Our academic numbers remain steady, not growing at a rate we wish to see, but steady nonetheless. This is in large part because academic HR, search committees, vice provosts, and campus departments have worked very hard over the last two years to recruit talent and fill positions identified during the 2014 and 2016 position call processes. All of the positions approved during the 2014 call have been filled; you might recall that at the time that the 2016 positions were approved, 25 of the positions approved in 2014 were still vacant. All but three of the 26 positions approved in the 2016 position call process are filled or under recruitment. The remaining positions (two CE advisor and one CE specialist positions) will be released for recruitment very soon. Additionally, the three FTE that were reserved for partnership opportunities have resulted in six new academics: three CE advisor positions filled, one CE advisor position under recruitment, and two CE specialist positions under recruitment. This valuable tool allows us to jointly fund positions with external partners as well as other parts of the UC system; we will be exploring how best to expand and leverage this moving forward.
Recruitment and retention of top talent a priority
Recruitment and retention of top talent is a crucial strategic objective. Toward that end, I recently announced approval of year two of a four-year salary equity plan for CE advisors that will bring their salaries into market norms. Offering competitive salaries to our academics and staff is of highest priority to me and the entire UC ANR leadership. Despite our budget challenges, we are pleased to be able to continue with this extremely important plan to improve academic salaries that had failed to keep pace with increased cost of living and academic norms for many years.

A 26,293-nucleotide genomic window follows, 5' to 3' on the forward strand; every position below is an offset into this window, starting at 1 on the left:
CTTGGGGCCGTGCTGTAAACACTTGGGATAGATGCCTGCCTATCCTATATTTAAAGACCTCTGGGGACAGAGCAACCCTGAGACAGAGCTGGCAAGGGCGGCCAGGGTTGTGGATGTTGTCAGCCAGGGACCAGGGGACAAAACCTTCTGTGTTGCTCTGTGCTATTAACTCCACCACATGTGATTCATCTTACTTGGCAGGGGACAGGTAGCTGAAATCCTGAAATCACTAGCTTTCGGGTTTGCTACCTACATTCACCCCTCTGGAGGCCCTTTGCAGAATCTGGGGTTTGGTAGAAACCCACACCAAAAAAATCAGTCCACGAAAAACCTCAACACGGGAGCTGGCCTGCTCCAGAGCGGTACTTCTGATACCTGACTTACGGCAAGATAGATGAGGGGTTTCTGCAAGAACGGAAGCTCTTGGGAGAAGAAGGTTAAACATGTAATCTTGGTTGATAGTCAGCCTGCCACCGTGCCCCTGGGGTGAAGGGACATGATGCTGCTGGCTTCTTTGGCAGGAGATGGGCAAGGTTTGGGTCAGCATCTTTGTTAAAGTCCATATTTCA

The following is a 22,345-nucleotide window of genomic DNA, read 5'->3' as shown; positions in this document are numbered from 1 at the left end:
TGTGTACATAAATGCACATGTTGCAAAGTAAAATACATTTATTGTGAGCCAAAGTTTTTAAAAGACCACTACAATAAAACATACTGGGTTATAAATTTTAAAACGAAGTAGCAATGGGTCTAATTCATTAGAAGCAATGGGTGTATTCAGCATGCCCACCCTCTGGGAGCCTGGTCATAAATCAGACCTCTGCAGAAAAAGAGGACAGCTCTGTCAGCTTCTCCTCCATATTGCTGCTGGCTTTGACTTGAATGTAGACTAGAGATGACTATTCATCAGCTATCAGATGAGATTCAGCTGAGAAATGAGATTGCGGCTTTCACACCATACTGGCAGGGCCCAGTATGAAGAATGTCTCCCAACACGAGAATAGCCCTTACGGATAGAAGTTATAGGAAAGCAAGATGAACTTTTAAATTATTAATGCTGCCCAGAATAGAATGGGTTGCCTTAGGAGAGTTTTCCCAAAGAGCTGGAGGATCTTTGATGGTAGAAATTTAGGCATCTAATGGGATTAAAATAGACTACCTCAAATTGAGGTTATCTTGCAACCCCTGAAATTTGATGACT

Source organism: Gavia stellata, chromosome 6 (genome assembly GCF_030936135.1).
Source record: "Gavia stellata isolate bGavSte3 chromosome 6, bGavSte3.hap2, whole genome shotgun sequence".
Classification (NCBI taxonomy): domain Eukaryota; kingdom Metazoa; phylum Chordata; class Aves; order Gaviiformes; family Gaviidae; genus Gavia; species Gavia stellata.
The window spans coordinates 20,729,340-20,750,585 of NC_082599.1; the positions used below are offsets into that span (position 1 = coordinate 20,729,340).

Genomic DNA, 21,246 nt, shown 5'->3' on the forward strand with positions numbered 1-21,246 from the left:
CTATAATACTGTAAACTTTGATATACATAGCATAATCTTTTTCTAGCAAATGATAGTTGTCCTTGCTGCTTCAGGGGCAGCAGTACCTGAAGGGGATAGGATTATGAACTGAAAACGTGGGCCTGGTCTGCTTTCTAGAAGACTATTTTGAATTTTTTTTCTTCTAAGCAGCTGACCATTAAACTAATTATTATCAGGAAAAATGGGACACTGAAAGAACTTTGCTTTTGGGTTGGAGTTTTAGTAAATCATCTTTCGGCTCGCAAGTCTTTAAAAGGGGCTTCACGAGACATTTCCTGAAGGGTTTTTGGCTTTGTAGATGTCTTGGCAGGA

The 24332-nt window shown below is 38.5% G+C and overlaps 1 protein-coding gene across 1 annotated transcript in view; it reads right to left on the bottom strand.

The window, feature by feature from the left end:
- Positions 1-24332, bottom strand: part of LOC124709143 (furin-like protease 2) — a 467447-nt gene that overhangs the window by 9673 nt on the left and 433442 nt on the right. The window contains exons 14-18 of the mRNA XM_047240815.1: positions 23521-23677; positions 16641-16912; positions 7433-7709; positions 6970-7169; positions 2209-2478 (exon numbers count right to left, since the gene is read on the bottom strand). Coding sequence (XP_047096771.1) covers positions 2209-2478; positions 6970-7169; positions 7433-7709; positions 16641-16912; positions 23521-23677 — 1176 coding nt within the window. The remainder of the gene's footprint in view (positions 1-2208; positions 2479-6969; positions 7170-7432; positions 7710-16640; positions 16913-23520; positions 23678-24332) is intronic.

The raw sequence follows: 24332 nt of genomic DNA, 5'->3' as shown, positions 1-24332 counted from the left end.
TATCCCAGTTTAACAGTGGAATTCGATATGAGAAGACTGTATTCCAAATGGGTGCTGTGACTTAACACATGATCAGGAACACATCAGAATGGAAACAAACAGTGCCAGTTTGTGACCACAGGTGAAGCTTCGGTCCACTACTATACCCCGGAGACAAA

While the current budget situation for UC ANR is reminiscent of similar scenarios in the past, it is a strong wake-up call on the need to find new ways to fund our mission. State and federal support for the land grant mission has decreased or, at best, remained flat for the past few decades. UC ANR, the national Cooperative Extension system, the Agriculture Experiment Station system, and public research institutions in general, are at a crossroads – we must develop better ways to fund our mission, deliver our programs and leverage partnerships. This will include deployment of different business models. UC ANR is actively doing just that, while adapting to change along the way. I am confident that by remaining mission-focused we will grow stronger, more impactful, and more relevant to California and beyond.
To answer questions about the positions process, VP Humiston held a town hall on Nov. 29. A recording of the 30-minute town hall is at http://bit.ly/2BGvO73.